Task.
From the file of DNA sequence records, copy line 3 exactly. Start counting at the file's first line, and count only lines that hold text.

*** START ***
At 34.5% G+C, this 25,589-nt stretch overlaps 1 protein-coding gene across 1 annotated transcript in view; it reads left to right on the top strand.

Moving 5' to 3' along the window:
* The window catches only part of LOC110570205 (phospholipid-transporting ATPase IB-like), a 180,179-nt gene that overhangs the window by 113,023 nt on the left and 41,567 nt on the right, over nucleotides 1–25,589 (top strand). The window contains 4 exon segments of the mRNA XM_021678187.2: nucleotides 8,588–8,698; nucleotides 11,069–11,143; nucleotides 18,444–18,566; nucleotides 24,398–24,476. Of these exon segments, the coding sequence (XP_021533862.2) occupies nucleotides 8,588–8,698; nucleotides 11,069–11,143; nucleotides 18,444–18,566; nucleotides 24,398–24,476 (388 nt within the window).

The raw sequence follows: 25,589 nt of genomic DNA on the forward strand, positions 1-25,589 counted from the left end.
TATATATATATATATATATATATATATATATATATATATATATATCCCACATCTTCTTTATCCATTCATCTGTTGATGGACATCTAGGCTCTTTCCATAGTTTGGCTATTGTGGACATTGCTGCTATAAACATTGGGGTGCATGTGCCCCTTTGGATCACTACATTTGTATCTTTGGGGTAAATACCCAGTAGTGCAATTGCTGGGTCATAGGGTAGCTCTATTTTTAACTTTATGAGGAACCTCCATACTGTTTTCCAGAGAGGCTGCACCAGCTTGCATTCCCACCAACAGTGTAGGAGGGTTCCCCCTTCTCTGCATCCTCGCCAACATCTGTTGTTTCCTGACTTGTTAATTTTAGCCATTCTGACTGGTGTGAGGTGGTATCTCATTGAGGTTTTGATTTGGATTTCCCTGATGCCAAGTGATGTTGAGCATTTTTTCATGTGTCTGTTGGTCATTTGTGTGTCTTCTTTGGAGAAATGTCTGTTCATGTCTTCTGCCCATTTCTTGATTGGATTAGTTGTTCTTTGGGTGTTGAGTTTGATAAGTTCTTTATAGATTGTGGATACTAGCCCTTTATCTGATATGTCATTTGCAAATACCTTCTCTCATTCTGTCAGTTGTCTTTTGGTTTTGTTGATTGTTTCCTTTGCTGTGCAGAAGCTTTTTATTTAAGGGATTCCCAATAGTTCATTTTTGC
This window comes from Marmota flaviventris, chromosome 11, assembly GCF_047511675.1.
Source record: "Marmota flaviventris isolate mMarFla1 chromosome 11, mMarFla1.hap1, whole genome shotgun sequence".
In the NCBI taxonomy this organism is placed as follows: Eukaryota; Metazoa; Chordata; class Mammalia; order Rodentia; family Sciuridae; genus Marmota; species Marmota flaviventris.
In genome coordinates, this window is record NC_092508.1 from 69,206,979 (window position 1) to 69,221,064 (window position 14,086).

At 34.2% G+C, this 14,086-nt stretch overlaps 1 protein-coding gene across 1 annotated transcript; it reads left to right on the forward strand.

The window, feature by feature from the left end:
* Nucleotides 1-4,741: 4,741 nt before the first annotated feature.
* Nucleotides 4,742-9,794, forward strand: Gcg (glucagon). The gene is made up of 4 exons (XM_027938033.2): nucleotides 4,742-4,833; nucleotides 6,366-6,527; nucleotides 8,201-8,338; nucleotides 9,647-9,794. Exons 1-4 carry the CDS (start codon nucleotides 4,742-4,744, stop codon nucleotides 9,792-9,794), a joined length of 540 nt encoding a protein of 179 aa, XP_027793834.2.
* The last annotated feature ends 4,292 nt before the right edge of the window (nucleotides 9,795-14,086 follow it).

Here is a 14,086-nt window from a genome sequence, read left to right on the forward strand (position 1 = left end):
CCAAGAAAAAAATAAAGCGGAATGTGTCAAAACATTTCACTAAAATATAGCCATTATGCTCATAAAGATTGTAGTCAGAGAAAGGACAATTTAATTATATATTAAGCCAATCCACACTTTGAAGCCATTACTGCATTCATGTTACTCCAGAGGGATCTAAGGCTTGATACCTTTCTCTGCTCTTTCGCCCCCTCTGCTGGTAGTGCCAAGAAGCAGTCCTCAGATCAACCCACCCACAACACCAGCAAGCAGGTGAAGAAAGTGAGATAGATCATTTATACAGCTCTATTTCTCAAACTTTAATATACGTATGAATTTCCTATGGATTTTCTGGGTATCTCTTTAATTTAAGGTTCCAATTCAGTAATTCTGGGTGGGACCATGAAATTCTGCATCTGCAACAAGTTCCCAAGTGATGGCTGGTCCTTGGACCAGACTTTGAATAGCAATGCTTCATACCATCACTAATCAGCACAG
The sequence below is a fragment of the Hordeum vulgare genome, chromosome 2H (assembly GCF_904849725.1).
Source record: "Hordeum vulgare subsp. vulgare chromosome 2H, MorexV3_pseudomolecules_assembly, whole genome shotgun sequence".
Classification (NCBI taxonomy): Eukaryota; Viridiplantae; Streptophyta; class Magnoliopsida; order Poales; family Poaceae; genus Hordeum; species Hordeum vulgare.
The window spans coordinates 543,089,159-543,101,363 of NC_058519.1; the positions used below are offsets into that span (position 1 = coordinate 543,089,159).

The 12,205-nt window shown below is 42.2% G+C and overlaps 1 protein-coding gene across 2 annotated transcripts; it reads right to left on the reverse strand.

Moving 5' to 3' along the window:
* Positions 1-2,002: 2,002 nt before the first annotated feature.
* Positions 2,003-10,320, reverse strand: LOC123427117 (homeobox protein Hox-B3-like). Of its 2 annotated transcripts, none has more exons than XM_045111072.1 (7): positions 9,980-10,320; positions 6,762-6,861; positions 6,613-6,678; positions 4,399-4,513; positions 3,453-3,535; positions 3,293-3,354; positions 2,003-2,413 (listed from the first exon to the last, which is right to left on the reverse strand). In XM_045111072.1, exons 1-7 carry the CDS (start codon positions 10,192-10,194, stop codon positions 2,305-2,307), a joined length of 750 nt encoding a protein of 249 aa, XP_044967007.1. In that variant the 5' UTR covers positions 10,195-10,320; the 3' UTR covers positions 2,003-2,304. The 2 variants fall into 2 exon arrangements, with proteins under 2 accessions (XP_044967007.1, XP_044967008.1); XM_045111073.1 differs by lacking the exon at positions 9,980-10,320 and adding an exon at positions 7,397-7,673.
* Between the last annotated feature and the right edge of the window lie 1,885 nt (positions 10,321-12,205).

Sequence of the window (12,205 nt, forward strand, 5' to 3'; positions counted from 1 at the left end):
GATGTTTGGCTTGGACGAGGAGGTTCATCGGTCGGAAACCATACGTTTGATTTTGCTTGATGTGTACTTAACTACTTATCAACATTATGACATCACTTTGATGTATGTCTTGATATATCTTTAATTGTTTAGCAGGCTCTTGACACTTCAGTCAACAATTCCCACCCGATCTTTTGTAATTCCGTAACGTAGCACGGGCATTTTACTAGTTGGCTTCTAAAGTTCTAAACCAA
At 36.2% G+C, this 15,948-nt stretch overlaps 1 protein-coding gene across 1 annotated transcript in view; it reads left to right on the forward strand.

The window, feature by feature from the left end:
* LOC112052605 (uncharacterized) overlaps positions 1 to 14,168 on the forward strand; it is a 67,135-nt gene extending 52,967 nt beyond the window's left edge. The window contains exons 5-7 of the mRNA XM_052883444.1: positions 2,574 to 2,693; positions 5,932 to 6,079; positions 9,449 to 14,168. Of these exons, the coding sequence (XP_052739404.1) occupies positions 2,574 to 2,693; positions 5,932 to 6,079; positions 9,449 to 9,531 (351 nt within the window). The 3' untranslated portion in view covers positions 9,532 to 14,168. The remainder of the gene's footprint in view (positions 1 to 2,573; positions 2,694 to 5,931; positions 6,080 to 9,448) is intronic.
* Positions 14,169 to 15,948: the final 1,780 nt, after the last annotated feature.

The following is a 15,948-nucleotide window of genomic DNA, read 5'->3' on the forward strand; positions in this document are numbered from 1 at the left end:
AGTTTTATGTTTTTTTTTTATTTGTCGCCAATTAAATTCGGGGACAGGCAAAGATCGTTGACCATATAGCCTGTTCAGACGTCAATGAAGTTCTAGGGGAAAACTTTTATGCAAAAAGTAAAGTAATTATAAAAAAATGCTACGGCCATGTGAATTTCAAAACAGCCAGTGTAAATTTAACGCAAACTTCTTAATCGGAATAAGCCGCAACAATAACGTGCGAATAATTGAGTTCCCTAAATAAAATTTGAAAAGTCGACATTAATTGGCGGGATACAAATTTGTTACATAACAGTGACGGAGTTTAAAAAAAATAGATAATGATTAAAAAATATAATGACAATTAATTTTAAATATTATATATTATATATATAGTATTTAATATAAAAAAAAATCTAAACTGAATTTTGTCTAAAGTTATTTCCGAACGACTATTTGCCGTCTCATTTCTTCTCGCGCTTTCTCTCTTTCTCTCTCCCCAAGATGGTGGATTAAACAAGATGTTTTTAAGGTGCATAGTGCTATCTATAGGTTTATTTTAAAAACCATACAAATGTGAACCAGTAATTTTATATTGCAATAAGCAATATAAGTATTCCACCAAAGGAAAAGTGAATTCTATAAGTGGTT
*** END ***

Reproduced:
* The window catches only part of LOC110570205 (phospholipid-transporting ATPase IB-like), a 180,179-nt gene that overhangs the window by 113,023 nt on the left and 41,567 nt on the right, over nucleotides 1–25,589 (top strand). The window contains 4 exon segments of the mRNA XM_021678187.2: nucleotides 8,588–8,698; nucleotides 11,069–11,143; nucleotides 18,444–18,566; nucleotides 24,398–24,476. Of these exon segments, the coding sequence (XP_021533862.2) occupies nucleotides 8,588–8,698; nucleotides 11,069–11,143; nucleotides 18,444–18,566; nucleotides 24,398–24,476 (388 nt within the window).